October 27, 2020

Key LMIA Updates on Employer Compliance Regarding COVID-19

Posted by Lijing Cao - Bellissimo Law Group PC

Coping with the COVID-19 pandemic, Immigration, Refugees and Citizenship Canada (IRCC) and Employment and Social Development Canada (ESDC) have released a series of regulations and guidance for employers of temporary foreign workers in the compliance regime. It is of vital importance for employers who employ foreign workers to be aware of and comply with these new regulatory requirements.

Compliance Obligations

Amendments to Immigration and Refugee Protection Regulations (IRPR) came into force on 20 April 2020 (Canada Gazette, Part II, Volume 154, Extra Number 2), where new regulations have imposed additional responsibilities on employers to assist in preventing the spread of COVID-19, including:

  • Not prevent a foreign worker from complying with the requirements of orders made under the Emergencies Act or the Quarantine Act, as well as provincial law governing public health in response to COVID-19.
  • Pay a foreign worker substantially the same wages as those set out in the offer of employment and/or Labour Market Impact Assessment for the quarantine/isolation period upon entry into Canada as per ss. 209.2(1)(a)(vii) and 209.3(1)(a)(xii) of the IRPR.
  • Additional requirements for employers providing accommodations to foreign workers as per ss. 209.3(1)(a)(ix) – (xi) and 209.3(1)(a)(vi) of the IRPR.

Employers should keep records of proof of wages paid. In the case where an employer provides accommodations to a foreign worker who is subject to an order/regulation made under the Emergencies Act or the Quarantine Act, cleaning products (e.g., paper towels, soap, cleaning and disinfection products) must be provided to the worker. If a foreign worker develops any sign or symptom of COVID-19, the employer is required to provide the worker with a private bedroom and private bathroom. Employers must make sure that quarantining foreign workers are separate from those who are not in quarantine.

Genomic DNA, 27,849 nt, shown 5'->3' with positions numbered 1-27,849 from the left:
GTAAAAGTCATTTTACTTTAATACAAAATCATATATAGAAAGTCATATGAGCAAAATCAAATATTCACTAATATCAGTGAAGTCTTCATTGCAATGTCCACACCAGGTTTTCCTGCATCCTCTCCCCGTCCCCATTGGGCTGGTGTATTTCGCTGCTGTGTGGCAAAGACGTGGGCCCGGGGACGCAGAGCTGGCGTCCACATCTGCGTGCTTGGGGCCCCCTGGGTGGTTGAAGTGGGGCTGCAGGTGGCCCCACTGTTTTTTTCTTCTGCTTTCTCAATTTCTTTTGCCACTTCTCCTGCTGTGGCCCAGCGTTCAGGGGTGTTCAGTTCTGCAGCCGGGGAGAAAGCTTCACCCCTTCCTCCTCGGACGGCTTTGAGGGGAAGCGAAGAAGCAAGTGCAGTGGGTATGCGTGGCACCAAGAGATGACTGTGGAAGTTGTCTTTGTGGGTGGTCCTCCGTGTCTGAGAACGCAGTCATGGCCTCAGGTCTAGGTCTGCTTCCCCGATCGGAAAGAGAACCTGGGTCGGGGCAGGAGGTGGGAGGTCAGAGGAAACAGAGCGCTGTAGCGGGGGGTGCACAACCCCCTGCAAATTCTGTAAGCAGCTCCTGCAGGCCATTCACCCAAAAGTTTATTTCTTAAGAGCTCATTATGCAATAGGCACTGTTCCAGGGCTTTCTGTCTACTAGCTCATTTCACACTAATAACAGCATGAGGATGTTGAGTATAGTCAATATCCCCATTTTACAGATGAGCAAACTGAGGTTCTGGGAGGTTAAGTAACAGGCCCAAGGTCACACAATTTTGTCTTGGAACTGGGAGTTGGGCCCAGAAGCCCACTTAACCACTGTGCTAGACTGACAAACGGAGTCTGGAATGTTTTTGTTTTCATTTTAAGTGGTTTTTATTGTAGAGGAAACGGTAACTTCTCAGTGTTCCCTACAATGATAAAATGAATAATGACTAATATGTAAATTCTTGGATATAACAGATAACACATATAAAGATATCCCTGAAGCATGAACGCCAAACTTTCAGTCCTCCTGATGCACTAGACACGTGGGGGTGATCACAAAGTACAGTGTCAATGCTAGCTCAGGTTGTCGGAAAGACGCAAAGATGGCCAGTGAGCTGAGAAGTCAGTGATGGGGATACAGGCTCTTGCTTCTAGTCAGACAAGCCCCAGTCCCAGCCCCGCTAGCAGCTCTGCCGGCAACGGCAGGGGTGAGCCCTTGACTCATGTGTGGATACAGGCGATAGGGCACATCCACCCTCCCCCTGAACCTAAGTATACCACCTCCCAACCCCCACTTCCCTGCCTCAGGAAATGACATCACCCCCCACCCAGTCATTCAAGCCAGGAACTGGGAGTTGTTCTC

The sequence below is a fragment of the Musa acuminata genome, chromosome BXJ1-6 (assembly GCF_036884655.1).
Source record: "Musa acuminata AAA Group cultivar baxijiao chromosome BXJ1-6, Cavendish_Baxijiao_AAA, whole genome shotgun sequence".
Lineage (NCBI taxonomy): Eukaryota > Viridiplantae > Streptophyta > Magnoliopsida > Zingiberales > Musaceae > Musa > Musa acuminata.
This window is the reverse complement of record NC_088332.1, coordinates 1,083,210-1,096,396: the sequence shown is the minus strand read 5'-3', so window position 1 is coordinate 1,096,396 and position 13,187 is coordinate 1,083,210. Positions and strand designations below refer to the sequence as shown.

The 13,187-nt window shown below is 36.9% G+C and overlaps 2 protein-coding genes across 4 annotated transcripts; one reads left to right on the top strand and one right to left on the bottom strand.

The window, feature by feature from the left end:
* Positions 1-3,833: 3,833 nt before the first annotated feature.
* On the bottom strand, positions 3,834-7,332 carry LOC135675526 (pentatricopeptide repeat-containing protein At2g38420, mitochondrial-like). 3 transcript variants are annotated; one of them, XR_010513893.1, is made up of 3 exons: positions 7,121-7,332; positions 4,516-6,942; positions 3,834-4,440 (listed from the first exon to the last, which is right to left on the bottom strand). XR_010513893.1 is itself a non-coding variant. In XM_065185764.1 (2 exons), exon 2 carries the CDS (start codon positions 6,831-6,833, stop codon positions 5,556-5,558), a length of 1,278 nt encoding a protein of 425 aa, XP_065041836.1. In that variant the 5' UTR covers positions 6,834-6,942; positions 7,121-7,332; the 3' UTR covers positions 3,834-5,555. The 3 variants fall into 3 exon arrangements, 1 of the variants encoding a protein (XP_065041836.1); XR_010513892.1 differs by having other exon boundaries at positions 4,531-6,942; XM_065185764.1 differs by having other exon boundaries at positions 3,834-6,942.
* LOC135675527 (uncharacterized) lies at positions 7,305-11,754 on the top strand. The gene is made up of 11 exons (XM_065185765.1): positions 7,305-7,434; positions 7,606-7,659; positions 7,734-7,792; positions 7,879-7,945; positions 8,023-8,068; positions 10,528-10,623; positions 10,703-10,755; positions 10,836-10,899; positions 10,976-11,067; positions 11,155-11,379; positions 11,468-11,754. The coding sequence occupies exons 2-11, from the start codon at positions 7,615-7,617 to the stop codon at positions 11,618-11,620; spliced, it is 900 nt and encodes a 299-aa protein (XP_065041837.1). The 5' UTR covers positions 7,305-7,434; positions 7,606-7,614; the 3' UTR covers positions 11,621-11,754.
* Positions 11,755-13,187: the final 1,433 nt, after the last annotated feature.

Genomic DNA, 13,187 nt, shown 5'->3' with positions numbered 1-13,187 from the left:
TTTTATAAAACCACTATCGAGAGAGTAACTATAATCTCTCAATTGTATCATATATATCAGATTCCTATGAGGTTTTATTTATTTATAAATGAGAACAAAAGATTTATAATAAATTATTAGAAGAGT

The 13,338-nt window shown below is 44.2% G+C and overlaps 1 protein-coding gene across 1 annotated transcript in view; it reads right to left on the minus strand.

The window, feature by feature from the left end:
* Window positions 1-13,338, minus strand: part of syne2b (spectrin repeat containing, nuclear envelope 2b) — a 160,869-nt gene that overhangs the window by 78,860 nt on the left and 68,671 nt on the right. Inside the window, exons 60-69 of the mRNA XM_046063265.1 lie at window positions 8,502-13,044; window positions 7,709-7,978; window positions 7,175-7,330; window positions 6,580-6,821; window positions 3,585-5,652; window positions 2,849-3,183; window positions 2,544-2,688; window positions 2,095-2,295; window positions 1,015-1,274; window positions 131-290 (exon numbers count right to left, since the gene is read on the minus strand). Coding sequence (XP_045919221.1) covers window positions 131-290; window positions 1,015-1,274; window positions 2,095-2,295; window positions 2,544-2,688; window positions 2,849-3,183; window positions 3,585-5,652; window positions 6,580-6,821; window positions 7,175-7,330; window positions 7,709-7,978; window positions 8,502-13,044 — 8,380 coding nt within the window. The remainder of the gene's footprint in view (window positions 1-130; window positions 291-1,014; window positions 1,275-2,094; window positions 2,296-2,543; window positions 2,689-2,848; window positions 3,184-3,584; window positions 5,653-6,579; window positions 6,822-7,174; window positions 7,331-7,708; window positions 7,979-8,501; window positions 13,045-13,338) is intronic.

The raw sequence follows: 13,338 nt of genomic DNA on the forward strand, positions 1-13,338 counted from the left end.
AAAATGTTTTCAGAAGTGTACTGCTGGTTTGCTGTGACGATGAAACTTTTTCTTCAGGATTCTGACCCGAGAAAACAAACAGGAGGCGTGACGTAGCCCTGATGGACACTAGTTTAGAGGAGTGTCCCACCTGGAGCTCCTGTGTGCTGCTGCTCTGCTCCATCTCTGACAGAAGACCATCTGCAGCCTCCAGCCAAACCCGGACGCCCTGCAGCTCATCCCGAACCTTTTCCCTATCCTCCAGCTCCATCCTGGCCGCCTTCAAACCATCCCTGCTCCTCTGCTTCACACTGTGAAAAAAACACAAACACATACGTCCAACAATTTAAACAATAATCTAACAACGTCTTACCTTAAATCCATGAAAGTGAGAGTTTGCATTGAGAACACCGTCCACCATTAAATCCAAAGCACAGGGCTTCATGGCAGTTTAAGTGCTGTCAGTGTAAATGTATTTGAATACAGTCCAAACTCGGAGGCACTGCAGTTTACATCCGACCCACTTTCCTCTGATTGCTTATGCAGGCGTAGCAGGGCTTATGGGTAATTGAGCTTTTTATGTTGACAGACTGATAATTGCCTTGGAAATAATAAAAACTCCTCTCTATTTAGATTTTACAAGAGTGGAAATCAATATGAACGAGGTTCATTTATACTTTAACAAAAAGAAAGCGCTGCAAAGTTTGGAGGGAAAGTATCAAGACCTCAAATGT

Compliance Inspections

Under the new regulations of ss. 209.5(d) and 209.5(e) of the IRPR, inspections may be triggered if either of the following conditions is met:

  • IRCC or ESDC is notified of an introduction or spread of a communicable disease at any premises or place where a foreign worker performs work; or
  • The employer employs a foreign worker who is/was subject to an order made under the Emergencies Act or the Quarantine Act.

During the COVID-19 pandemic, ESDC inspections are conducted in a virtual manner, with or without prior notice. If selected, an investigator will notify the employer by phone and email with details about the inspection and documents required. Once requested, the employer must provide requested documentation within 48 hours by email or through an online portal. Failure to do so could result in non-compliance penalties.

During an inspection, employers may be asked for one or more of the following:

  • Proof of wages paid (i.e. pay stubs).
  • Photos of accommodations regarding social distancing space if more than one worker is in quarantine at the same time.
  • Photos of private isolation space if it is deemed necessary for the worker to be in separate accommodations.
  • Proof of adequate supply of sanitation products for the worker to use.
  • Virtual tours of the accommodations and/or facilities.

Consequences of Non-compliance

Division 6 of Part 11 under the IRPR sets out the ground rules for non-compliance penalties, the purpose of which is to encourage compliance and not to punish as stated under s. 209.94. 

If an officer determines that an employer has not complied with the requirements on the basis of an inspection and any other relevant information, penalties for non-compliance include warning letters, administrative monetary penalties, suspended processing of work permit applications, revocation of work permits, a ban from hiring foreign workers, and publication on a list of non-compliant employers[1].

Under the new regulatory amendment, an employer found to be non-compliant will be given an opportunity to respond and justify the non-compliance in limited circumstances as stipulated in s. 203(1.1)(h) of the IRPR, in the event of an error made in good faith regarding the interpretation of certain regulatory conditions.

Implications for Foreign Workers Violating Quarantine Requirements

Foreign workers entering Canada will be required to quarantine for 14 days upon arrival, unless they qualify for certain exemptions from the quarantine requirements. Significant penalties could be levied against foreign workers for non-compliance of the quarantine plan, including fines, jail time and inadmissibility.

Under the new regulation of s. 22.1 of the IRPR, a foreign national who is convicted of contravening an order made under the Emergencies Act or the Quarantine Act would be inadmissible to Canada, meaning the person could be removed from Canada and barred from re-entry for a period of time, unless a written authorization to return to Canada is provided within that timeframe.

A New Era in Compliance

Regulations and policies in compliance regime are expected to continue evolving. Employers should be aware of the increased compliance requirements placed on them. Given the significant consequences of non-compliance and the complexity of the policies and regulations, employers and foreign workers are advised to obtain legal advice for any specific situation.